The League: “Anchor Baby” / “Bro-lo El Cordero”
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The League: “Anchor Baby” / “Bro-lo El Cordero”

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The League

“Anchor Baby” / “Bro-lo El Cordero”

Season 4, Episode 8
A-

The League

“Anchor Baby” / “Bro-lo El Cordero”

Season 4, Episode 9

Taco as therapist, Andre as impotent masturbator, and Ruxin singing a little ditty to his macaroni: “Anchor Baby” was one of the funniest episodes in a very funny season of The League to date. It had an endless number of great lines. We learned that Taco gets his hair cut at the dog groomer’s, and that Andre’s inner voice is a vaguely Cajun man. We learned that Pete attracts horrible douchebags at parties like spilled soda lures ants. The plot was a little nonsensical at times—what happened to Ruxin’s titular anchor baby plan, anyway? Where did Pete and Ruxin go once they got in the back of that truck?—but I was enjoying myself too much to mind. Had this week’s installment been “Anchor Baby” alone, the grade would have been an unqualified “A.”

Alas, the second part of the double header, “Bro-lo El Cordero,” dragged things down. It was a solid episode, but it didn’t have the zip of “Baby.” Kevin’s colonoscopy verged a bit on the squirmy, and Pete’s fears about his grandfather’s selective memory problems meandered a bit. When The League does double episodes, that’s a problem the show usually has: one episode outshines the other by a substantial amount.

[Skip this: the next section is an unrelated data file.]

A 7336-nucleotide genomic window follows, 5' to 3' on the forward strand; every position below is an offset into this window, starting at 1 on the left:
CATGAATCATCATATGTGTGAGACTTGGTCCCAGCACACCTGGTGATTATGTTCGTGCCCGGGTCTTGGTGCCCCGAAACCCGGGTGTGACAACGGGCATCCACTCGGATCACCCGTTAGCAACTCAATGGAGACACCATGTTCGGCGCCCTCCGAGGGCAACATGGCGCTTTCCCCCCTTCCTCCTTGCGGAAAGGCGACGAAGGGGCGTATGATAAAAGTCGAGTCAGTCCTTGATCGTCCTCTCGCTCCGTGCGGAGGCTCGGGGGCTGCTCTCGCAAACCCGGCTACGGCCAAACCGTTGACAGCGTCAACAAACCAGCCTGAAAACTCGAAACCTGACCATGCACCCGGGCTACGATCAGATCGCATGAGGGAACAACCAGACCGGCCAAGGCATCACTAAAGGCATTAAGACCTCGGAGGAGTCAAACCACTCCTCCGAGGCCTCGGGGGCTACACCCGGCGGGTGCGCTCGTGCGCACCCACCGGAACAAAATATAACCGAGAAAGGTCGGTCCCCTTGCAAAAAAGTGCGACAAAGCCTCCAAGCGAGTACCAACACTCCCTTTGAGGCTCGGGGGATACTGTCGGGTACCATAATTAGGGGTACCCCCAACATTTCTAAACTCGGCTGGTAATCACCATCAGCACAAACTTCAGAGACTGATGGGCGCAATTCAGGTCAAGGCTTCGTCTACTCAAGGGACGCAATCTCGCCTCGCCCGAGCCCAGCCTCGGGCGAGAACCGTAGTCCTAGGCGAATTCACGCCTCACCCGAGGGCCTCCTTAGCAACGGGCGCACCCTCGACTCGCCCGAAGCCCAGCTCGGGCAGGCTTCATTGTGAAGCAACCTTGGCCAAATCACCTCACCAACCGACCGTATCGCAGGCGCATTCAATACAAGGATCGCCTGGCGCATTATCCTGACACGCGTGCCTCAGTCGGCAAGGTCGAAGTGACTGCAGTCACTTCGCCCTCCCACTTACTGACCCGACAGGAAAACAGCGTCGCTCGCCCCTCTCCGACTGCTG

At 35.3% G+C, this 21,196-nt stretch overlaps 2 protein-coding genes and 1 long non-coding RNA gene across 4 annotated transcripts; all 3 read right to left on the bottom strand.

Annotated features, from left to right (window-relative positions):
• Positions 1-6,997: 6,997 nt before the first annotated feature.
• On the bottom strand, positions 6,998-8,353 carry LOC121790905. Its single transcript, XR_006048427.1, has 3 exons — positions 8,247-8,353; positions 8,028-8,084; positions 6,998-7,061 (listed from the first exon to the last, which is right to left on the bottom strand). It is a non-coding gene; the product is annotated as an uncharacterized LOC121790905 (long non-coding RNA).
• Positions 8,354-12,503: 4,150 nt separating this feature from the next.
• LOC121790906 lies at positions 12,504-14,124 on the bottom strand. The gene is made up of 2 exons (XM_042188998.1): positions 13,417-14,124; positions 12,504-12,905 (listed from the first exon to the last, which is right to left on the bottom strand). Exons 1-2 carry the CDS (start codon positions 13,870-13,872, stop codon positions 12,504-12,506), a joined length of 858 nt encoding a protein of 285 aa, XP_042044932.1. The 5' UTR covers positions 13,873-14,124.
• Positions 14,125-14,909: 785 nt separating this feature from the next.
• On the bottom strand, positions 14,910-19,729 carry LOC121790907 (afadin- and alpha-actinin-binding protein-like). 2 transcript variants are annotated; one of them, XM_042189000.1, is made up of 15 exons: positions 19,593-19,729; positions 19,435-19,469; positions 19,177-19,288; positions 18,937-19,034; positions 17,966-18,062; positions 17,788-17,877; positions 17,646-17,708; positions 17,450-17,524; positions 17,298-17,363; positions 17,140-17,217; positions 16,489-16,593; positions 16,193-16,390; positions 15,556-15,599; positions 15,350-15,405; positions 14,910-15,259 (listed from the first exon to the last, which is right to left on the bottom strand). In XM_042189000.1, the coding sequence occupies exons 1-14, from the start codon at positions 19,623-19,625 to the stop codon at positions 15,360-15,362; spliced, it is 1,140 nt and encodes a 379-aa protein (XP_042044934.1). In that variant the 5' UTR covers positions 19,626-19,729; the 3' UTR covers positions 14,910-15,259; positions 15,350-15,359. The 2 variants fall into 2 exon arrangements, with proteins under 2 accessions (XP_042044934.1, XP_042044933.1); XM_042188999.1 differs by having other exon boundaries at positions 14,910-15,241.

But gripes aside, this was one of my favorite back-to-back blocks The League has done. “Anchor Baby” had so many good lines that it was hard to catch them all. The cold opening even was done nicely: Ruxin is combing his hair with a fork when Sofia shows up with a new pubic configuration. Ruxin’s alarmed that this means she’s getting ready to leave him—she is, after all, several grades more attractive—and plots to get her pregnant so he can “crush her spirits.” It’s a nice plot arc, because Sofia has always been bewilderingly hot for Ruxin, and it allows him to put his legal machinations to devious ends.

My favorite parts of “Anchor Baby” were the cameo by Zach Woods as an abhorrent hipster and Taco’s turn as a therapist. Woods nails the kind of guy who you wish you hadn’t started talking to at the party. “I went to Haiti to DJ for the villagers,” he tells Pete. “Always know how you’re being ironic,” he advises Andre, who texts this advice to himself. When Pete and Rucin do a double friend trade-off at the orchid show, he tells Sofia that he’s the “Girl Talk of the floral world.” What’s so great about this performance is that it’s far-fetched enough to be funny, but also painfully realistic. We all know that guy. We have all heard him complain about not finding clean water for his netipot.

Taco, meanwhile, has moved into a dead therapist’s apartment and swiftly taken over his practice. His advice is unbelievably terrible, as you might expect. He tells a kid to bring a gun to school and offers to band a woman once for every pound she loses. It all culminates in a public therapy session for Andre who, in addition to suffering his usual indignities, apparently has masturbation impotence and pubic alopecia. This is some of The League at its best: Quickfire, loose enough to let the characters shine, but still containing some reasonable narrative propulsion. And dick jokes. Can’t forget those.

Stray observations:

  • Taco can make a bong out of anything. Also hilarious: when he queried the jacket photo “Hey dead guy. Where are you hiding your weed?”
  • Pete’s grandfather is a secret genius.
  • Also, it would be incredibly uncomfortable to get a colonoscopy from Pete. 

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